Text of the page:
Friday, June 29, 2018
Youcat commented through CCC – Question n. 492 – Part II.
(Youcat answer - repeated) In the Church’s public worship, in her Liturgy of the Hours and in Holy Mass, common prayers are recited that come from Sacred Scripture or from the Tradition of the Church. They unite the individual with the praying community of the Church.
A deepening through CCC
(CCC 2657) The Holy Spirit, who instructs us to celebrate the liturgy in expectation of Christ's return, teaches us - to pray in hope. Conversely, the prayer of the Church and personal prayer nourish hope in us. The psalms especially, with their concrete and varied language, teach us to fix our hope in God: "I waited patiently for the LORD; he inclined to me and heard my cry" (Ps 40:2). As St. Paul prayed: "May the God of hope fill you with all joy and peace in believing, so that by the power of the Holy Spirit you may abound in hope" (Rom 15:13).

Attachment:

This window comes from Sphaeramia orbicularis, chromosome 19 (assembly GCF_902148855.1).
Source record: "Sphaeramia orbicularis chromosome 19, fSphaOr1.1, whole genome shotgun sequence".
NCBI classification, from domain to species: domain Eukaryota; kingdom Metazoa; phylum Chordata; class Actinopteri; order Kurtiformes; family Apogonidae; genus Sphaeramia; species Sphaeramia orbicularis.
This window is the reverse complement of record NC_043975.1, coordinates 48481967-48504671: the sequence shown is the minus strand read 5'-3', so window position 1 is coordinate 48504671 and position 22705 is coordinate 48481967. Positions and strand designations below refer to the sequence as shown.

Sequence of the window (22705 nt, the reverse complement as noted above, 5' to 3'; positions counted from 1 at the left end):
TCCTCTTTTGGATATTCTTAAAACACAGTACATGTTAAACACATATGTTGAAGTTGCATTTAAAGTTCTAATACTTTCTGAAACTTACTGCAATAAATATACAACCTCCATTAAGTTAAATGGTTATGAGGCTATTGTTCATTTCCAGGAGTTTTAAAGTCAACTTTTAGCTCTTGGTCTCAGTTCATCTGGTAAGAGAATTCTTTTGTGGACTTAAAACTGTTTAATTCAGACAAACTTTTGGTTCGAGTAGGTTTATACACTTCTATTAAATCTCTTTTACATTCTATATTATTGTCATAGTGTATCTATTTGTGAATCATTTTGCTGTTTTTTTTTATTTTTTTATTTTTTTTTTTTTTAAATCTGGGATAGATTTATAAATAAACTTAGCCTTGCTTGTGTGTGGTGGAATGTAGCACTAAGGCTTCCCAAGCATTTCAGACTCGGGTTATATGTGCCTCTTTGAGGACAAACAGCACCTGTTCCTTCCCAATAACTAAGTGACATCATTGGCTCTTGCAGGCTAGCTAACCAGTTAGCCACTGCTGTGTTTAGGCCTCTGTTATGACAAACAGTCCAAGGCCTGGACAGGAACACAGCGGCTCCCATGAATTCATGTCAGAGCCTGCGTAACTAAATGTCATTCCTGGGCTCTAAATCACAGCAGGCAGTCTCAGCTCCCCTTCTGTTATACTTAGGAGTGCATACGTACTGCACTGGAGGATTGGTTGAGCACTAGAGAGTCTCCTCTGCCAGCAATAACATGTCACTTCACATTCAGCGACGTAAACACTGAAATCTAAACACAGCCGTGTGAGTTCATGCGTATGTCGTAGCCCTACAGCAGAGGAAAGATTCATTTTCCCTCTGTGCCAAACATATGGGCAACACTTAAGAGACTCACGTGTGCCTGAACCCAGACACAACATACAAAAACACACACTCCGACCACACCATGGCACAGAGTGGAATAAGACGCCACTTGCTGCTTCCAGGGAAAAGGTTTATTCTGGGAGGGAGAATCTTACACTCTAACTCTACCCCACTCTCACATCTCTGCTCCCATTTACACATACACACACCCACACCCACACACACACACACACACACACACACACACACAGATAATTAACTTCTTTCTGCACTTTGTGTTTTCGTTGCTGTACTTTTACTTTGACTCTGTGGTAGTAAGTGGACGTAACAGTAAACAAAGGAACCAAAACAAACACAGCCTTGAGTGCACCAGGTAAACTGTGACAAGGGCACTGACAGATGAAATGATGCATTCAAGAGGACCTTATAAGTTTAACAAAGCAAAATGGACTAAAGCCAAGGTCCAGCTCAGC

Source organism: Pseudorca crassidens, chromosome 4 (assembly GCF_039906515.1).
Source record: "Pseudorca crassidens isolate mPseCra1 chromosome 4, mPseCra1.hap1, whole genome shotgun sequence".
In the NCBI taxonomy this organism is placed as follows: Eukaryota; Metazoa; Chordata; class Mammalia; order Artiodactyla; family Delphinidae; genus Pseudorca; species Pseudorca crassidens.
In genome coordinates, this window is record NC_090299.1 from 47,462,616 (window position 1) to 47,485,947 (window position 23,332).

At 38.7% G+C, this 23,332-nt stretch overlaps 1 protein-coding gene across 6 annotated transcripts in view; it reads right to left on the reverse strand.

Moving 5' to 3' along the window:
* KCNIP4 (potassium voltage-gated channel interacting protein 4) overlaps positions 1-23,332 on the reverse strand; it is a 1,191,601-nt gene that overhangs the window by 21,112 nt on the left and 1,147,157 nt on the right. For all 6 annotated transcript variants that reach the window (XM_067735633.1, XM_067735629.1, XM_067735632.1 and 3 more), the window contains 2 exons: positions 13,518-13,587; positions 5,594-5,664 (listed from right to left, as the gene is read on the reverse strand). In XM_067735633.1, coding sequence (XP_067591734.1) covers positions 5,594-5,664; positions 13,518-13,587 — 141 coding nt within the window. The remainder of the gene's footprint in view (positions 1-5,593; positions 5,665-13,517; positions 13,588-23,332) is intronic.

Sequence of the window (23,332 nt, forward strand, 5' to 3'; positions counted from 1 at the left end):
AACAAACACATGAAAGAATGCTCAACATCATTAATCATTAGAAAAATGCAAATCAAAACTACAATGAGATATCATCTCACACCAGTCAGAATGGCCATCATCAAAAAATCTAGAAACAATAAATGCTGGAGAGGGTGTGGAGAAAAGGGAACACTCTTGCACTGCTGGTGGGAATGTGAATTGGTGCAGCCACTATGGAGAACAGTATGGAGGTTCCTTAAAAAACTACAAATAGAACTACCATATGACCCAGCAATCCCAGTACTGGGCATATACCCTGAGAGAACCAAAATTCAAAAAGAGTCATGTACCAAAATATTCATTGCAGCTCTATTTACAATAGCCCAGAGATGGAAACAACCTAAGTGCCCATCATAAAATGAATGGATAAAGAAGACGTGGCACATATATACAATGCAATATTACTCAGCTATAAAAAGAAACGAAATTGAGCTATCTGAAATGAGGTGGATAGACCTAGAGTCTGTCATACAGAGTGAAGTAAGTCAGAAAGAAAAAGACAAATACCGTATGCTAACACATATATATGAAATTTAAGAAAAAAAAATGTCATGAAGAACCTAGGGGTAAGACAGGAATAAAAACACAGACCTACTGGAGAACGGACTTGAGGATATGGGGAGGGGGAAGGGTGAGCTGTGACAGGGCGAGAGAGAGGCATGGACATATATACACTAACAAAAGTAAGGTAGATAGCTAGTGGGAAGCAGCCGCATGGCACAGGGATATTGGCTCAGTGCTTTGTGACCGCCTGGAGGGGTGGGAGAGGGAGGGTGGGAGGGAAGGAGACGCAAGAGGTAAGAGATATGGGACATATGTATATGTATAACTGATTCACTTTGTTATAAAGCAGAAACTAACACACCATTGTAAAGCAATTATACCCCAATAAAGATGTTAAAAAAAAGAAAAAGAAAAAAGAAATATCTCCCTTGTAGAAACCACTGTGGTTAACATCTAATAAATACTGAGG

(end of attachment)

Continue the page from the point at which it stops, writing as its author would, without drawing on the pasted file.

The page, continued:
Reflecting and meditating
(Youcat comment) Christian prayer is not a private matter, but it is very personal. Personal prayer becomes purified, expands, and is strengthened when it regularly flows into the prayer of the whole Church. It is a great and beautiful sign when believers throughout the earth are united at the same time in the same prayers and thereby sing one hymn of praise to God.
(CCC 2658 a) "Hope does not disappoint us, because God's love has been poured into our hearts by the Holy Spirit who has been given to us" (Rom 5:5). Prayer, formed by the liturgical life, draws everything into the love by which we are loved in Christ and which enables us to respond to him by loving as he has loved us.